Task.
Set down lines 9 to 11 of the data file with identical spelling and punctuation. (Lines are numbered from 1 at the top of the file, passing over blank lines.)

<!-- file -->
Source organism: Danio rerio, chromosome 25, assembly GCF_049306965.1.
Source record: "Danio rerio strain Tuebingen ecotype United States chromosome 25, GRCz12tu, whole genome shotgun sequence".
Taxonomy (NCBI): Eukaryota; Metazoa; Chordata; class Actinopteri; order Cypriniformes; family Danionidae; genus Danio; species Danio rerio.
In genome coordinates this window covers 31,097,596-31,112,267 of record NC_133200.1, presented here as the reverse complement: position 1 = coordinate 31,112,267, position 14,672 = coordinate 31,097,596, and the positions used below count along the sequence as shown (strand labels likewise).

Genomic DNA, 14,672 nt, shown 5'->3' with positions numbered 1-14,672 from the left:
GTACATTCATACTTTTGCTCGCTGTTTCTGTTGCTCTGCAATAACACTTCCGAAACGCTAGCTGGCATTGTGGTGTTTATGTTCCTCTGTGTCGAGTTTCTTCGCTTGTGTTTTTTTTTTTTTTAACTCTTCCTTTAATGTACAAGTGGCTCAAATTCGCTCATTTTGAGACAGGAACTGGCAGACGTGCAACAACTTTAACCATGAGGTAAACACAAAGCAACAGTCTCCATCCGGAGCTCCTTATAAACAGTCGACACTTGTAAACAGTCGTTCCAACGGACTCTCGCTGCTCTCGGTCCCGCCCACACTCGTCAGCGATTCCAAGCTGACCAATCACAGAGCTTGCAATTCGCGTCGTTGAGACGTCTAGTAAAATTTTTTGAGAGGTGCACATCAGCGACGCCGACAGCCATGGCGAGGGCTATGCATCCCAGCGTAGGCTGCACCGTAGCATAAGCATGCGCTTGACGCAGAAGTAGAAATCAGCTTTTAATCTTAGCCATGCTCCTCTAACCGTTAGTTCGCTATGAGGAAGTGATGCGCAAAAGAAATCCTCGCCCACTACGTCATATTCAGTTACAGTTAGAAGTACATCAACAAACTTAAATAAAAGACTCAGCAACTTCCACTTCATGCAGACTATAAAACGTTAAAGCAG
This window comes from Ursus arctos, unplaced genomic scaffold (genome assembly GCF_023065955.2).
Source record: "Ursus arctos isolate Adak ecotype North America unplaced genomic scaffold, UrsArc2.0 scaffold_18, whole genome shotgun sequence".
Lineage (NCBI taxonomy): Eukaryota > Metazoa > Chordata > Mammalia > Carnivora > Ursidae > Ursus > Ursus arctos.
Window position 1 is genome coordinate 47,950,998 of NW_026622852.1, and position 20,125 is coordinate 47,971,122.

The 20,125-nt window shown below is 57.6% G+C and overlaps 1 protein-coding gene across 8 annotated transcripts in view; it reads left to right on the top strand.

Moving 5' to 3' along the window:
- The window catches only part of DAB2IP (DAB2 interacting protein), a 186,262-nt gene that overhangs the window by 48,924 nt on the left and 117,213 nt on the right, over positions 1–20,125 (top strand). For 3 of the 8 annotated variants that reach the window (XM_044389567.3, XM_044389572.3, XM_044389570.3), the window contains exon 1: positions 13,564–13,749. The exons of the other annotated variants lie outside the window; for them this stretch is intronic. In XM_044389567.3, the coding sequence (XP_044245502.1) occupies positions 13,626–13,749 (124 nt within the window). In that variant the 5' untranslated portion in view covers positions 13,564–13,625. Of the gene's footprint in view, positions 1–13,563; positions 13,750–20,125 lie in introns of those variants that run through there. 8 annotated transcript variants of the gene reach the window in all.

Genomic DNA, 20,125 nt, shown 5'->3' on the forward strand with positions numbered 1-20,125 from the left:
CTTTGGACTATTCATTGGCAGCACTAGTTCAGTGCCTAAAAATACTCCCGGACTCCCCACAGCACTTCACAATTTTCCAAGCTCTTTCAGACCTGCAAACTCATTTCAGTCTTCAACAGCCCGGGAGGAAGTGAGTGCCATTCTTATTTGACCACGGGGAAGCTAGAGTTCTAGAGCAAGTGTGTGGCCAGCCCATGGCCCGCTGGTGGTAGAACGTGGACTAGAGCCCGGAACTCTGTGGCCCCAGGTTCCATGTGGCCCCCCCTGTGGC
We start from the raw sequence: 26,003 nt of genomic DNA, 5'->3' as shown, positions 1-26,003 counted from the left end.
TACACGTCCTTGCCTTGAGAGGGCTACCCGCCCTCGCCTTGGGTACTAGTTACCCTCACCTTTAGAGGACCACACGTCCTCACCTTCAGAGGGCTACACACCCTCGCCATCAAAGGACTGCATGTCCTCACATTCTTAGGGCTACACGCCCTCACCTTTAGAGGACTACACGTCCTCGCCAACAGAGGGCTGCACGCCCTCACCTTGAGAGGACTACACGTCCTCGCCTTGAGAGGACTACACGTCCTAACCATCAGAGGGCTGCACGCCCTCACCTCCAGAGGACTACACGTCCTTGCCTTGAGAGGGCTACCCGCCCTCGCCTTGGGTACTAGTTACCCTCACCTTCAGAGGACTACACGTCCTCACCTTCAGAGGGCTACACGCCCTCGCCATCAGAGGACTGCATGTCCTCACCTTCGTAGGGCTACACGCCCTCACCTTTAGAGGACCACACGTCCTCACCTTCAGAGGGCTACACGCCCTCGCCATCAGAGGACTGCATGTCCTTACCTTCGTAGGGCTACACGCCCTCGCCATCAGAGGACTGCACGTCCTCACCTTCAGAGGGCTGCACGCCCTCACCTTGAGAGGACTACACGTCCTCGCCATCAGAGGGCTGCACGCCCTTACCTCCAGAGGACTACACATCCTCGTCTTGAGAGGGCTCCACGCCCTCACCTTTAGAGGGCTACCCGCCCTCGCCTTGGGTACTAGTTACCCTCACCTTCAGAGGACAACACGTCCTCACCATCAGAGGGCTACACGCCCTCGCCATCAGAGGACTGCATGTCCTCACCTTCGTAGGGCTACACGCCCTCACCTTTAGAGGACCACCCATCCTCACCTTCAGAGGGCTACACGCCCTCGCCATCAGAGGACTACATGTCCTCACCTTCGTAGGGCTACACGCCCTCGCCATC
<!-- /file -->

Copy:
Lineage (NCBI taxonomy): Eukaryota > Metazoa > Chordata > Mammalia > Carnivora > Ursidae > Ursus > Ursus arctos.
Window position 1 is genome coordinate 47,950,998 of NW_026622852.1, and position 20,125 is coordinate 47,971,122.

The 20,125-nt window shown below is 57.6% G+C and overlaps 1 protein-coding gene across 8 annotated transcripts in view; it reads left to right on the top strand.